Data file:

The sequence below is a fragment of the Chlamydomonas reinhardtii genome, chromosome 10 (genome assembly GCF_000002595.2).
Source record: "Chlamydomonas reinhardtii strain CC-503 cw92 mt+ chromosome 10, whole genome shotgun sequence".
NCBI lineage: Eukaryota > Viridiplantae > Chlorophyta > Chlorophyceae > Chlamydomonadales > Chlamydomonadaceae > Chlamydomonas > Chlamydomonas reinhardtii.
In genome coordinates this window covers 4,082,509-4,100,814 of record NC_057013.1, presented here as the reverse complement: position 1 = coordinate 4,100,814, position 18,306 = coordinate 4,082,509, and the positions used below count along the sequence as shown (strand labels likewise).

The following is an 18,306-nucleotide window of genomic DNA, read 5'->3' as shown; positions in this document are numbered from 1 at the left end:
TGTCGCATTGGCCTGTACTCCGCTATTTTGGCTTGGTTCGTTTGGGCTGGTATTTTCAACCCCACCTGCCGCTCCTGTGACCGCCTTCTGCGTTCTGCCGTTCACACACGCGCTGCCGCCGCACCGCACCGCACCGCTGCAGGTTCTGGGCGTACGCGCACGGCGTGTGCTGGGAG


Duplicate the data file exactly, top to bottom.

The sequence below is a fragment of the Chlamydomonas reinhardtii genome, chromosome 10 (genome assembly GCF_000002595.2).
Source record: "Chlamydomonas reinhardtii strain CC-503 cw92 mt+ chromosome 10, whole genome shotgun sequence".
NCBI lineage: Eukaryota > Viridiplantae > Chlorophyta > Chlorophyceae > Chlamydomonadales > Chlamydomonadaceae > Chlamydomonas > Chlamydomonas reinhardtii.
In genome coordinates this window covers 4,082,509-4,100,814 of record NC_057013.1, presented here as the reverse complement: position 1 = coordinate 4,100,814, position 18,306 = coordinate 4,082,509, and the positions used below count along the sequence as shown (strand labels likewise).

The following is an 18,306-nucleotide window of genomic DNA, read 5'->3' as shown; positions in this document are numbered from 1 at the left end:
TGTCGCATTGGCCTGTACTCCGCTATTTTGGCTTGGTTCGTTTGGGCTGGTATTTTCAACCCCACCTGCCGCTCCTGTGACCGCCTTCTGCGTTCTGCCGTTCACACACGCGCTGCCGCCGCACCGCACCGCACCGCTGCAGGTTCTGGGCGTACGCGCACGGCGTGTGCTGGGAG